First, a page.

a surgeons knife to extract perfect prospect models from the masses, who
often range from the pick of the litter to the vague and disinterested.
Direct mail is an example of one of the hundreds of ways to get the message
out to viable prospects-and if selected carelessly, others.
It's the marketing department of a company that selects the medium in
which to contact and acquire customers. Common ways of mass media advertising
include TV, radio and newspapers - which are used mainly for consumer
offers because of their broad reach across many industries, age groups,
income levels and types of positions. A great advantage of newspapers
is their high density geographic base of coverage.
Magazines - one of my favorite ways to dredge for marketing data as well
as to place advertising - may be used for both trade and consumer products.
Industrial magazines, and specialty consumer magazines have a unique ability
to penetrate a specific industry or market niche with broad reach, albeit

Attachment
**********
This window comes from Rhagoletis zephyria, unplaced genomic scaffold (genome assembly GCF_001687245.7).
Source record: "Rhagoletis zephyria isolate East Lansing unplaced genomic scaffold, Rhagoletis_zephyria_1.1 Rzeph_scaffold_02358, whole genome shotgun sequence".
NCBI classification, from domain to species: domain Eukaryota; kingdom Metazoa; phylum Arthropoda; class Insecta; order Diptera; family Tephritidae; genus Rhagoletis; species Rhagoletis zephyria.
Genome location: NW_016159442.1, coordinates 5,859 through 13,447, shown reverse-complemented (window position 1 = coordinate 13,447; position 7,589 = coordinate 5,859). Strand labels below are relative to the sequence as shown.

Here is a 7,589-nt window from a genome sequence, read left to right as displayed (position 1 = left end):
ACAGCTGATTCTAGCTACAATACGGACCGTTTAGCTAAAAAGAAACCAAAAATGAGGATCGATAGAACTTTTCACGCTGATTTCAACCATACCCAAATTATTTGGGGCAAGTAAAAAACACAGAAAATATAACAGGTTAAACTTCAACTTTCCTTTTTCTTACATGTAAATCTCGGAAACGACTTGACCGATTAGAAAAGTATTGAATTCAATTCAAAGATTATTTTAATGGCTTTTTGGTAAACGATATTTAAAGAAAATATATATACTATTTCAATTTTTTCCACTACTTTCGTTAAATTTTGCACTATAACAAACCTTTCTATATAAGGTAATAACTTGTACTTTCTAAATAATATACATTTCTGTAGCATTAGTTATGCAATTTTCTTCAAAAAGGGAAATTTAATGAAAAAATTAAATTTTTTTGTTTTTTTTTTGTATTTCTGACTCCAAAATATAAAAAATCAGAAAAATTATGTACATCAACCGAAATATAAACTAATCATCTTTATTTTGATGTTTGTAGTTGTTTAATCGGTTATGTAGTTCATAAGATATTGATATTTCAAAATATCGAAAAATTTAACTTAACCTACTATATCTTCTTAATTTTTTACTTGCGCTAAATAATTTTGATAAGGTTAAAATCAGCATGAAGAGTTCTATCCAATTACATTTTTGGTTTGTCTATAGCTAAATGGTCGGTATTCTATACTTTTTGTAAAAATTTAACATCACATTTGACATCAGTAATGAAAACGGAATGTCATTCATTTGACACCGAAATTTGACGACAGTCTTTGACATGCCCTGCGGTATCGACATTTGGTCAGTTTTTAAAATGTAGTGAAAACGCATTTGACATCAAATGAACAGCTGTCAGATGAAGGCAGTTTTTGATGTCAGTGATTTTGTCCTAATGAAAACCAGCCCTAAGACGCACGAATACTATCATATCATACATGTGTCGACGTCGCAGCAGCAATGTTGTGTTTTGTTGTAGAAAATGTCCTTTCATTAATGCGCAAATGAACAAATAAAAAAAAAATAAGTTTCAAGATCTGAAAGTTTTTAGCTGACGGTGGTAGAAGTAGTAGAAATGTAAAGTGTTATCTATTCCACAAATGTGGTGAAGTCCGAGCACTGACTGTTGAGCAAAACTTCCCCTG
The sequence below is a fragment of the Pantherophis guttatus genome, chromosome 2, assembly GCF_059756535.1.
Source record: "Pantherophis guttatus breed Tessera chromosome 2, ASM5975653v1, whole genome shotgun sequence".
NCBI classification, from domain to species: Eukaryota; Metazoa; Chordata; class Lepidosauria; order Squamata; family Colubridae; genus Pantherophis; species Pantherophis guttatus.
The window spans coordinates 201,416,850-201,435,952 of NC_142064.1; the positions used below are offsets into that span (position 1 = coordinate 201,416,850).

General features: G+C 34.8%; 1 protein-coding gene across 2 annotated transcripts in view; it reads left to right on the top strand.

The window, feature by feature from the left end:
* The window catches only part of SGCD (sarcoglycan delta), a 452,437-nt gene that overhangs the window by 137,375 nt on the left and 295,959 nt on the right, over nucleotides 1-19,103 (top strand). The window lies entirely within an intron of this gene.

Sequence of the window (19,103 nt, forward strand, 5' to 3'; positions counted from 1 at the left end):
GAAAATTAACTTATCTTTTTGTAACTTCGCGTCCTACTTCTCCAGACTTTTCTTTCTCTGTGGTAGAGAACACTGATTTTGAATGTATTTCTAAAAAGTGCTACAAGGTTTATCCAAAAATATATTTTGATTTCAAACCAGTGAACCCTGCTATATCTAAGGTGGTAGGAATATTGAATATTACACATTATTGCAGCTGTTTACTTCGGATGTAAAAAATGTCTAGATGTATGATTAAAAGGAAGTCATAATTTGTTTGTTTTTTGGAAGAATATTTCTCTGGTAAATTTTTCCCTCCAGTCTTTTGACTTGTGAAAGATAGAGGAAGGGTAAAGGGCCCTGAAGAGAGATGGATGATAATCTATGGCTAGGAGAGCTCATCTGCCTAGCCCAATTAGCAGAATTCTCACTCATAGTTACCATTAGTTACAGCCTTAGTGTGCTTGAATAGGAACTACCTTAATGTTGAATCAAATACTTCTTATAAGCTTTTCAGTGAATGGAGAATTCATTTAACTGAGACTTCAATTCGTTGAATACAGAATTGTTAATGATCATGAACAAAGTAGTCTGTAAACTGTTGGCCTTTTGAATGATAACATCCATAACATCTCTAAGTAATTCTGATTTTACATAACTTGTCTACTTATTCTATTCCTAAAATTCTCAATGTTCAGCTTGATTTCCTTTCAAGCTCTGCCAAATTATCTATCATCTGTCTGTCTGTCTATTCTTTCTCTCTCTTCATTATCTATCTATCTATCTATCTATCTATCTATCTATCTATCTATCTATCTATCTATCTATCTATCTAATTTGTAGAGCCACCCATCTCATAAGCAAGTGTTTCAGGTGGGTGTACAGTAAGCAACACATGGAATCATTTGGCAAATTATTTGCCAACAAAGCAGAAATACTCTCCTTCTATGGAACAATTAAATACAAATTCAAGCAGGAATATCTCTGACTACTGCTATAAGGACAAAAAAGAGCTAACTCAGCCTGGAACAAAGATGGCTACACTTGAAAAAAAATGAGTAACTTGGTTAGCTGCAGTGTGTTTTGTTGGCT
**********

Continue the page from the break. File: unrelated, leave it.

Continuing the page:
little depth. For example, there are about 50 publications that go the
motorcycle industry, about half are trade magazines going to dealers,
accessory shops, manufacturers and so forth.
Computer geeks, who often don't get enough satisfaction from just owning
a computer, generally love to get whipped into a purchasing frenzy to
buy yet the next and latest model by the computer trade magazines. I say
that because there are over 450 different magazines that are sent - each
and every month - to the range of computer industry personnel. Too bad
about their new machine: as it touched their desk for the very first time
it was already obsolete.
Trade shows are usually industry specific, and tend to be industrial in
nature, although a few big shows span several industries. That not-with-standing,
consumer marketing through shows is prevalent in a core of industries.
Who hasn't heard of the Auto Show, the Boat Show or the Home Show. There
are over 10,000 trade shows staged around the U.S. each year. These are
great for face to face information gathering, selling and lead generation.
I've never been to a trade show I didn't like, or didn't learn something
Let's not forget, ugh, telemarketing; while I don't like getting unsolicited
calls - there are types of campaigns for which telemarketing is very effective.
The telephone is an effective instrument and sales tool - generally much
better than a sheet of paper sent in an envelope. But, telephone calls
are more labor intensive - er, expensive, too. While I can mail 5,000
pieces of mail in a few days right from my office, I'd be hard pressed